This website uses cookies

As a user in the EEA, your approval is needed on a few things. To provide a better website experience, hubpages.com uses cookies (and other similar technologies) and may collect, process, and share personal data. Please choose which areas of our service you consent to our doing so.

For more information on managing or withdrawing consents and how we handle data, visit our Privacy Policy at: "https://hubpages.com/privacy-policy#gdpr"

Show Details
Necessary
HubPages Device IDThis is used to identify particular browsers or devices when the access the service, and is used for security reasons.
LoginThis is necessary to sign in to the HubPages Service.
Google RecaptchaThis is used to prevent bots and spam. (Privacy Policy)
AkismetThis is used to detect comment spam. (Privacy Policy)
HubPages Google AnalyticsThis is used to provide data on traffic to our website, all personally identifyable data is anonymized. (Privacy Policy)
HubPages Traffic PixelThis is used to collect data on traffic to articles and other pages on our site. Unless you are signed in to a HubPages account, all personally identifiable information is anonymized.
Amazon Web ServicesThis is a cloud services platform that we used to host our service. (Privacy Policy)
CloudflareThis is a cloud CDN service that we use to efficiently deliver files required for our service to operate such as javascript, cascading style sheets, images, and videos. (Privacy Policy)
Google Hosted LibrariesJavascript software libraries such as jQuery are loaded at endpoints on the googleapis.com or gstatic.com domains, for performance and efficiency reasons. (Privacy Policy)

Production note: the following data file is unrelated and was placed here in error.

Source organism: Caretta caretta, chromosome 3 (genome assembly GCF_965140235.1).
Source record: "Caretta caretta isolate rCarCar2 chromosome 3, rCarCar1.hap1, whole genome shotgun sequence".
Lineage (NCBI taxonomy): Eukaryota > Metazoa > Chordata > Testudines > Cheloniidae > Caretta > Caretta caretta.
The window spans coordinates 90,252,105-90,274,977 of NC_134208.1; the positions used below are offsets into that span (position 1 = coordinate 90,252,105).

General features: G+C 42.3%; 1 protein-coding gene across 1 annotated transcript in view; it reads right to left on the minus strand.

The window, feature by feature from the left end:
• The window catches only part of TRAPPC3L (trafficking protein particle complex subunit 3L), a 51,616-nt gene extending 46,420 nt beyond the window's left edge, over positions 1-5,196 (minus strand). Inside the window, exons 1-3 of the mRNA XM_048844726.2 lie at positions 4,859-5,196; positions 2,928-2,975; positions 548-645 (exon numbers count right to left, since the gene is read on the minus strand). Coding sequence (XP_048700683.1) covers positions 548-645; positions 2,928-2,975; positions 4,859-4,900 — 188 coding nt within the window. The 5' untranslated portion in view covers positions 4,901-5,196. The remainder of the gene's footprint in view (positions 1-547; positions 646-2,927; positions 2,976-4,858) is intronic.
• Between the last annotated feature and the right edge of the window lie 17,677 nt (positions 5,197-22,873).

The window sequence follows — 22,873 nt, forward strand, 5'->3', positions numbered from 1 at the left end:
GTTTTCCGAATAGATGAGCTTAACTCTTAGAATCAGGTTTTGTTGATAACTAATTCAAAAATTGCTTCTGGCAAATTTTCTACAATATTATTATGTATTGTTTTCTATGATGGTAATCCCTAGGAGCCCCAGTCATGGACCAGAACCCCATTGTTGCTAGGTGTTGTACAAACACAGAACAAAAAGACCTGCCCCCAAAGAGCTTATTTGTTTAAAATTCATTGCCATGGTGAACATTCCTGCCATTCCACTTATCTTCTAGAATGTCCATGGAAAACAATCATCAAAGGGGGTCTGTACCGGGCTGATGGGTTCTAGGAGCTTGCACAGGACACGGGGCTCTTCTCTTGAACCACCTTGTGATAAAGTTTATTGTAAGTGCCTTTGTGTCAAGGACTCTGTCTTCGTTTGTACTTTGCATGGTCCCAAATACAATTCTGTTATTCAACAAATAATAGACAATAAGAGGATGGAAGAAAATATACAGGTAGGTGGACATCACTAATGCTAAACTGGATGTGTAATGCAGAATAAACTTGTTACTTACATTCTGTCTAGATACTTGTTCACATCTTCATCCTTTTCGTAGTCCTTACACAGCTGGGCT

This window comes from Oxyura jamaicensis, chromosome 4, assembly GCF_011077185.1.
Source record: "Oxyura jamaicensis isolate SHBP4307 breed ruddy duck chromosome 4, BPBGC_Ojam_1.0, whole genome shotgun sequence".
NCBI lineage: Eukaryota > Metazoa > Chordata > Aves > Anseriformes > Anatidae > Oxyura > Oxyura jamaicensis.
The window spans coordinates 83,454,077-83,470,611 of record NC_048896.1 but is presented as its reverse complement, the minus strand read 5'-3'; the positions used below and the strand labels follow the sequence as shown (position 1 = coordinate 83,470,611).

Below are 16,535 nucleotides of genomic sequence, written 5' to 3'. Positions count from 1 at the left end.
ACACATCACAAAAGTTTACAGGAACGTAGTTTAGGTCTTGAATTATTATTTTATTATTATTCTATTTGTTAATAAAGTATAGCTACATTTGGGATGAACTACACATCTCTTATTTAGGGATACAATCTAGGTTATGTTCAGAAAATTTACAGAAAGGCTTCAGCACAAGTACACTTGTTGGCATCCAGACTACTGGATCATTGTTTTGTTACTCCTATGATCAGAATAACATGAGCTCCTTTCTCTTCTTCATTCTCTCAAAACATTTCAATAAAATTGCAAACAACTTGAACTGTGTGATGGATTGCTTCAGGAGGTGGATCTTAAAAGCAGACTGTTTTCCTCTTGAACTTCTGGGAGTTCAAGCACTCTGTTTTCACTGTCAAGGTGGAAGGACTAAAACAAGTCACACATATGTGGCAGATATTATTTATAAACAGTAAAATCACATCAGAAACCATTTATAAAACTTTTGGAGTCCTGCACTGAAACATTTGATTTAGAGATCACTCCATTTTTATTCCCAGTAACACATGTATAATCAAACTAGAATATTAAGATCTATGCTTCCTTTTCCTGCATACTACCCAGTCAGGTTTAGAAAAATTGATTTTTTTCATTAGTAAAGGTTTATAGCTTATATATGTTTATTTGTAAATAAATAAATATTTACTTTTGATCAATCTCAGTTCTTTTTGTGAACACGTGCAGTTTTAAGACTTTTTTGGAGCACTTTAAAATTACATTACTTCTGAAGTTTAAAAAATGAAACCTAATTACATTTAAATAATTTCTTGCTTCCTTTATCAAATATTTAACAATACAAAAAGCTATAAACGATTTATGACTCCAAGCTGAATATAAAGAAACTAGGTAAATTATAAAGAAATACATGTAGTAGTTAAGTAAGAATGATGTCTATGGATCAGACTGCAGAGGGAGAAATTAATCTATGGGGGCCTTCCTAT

Features
Google Custom SearchThis is feature allows you to search the site. (Privacy Policy)
Google MapsSome articles have Google Maps embedded in them. (Privacy Policy)
Google ChartsThis is used to display charts and graphs on articles and the author center. (Privacy Policy)
Google AdSense Host APIThis service allows you to sign up for or associate a Google AdSense account with HubPages, so that you can earn money from ads on your articles. No data is shared unless you engage with this feature. (Privacy Policy)
Google YouTubeSome articles have YouTube videos embedded in them. (Privacy Policy)
VimeoSome articles have Vimeo videos embedded in them. (Privacy Policy)
PaypalThis is used for a registered author who enrolls in the HubPages Earnings program and requests to be paid via PayPal. No data is shared with Paypal unless you engage with this feature. (Privacy Policy)
Facebook LoginYou can use this to streamline signing up for, or signing in to your Hubpages account. No data is shared with Facebook unless you engage with this feature. (Privacy Policy)
MavenThis supports the Maven widget and search functionality. (Privacy Policy)
Marketing
Google AdSenseThis is an ad network. (Privacy Policy)
Google DoubleClickGoogle provides ad serving technology and runs an ad network. (Privacy Policy)
Index ExchangeThis is an ad network. (Privacy Policy)
SovrnThis is an ad network. (Privacy Policy)
Facebook AdsThis is an ad network. (Privacy Policy)
Amazon Unified Ad MarketplaceThis is an ad network. (Privacy Policy)
AppNexusThis is an ad network. (Privacy Policy)
OpenxThis is an ad network. (Privacy Policy)
Rubicon ProjectThis is an ad network. (Privacy Policy)
TripleLiftThis is an ad network. (Privacy Policy)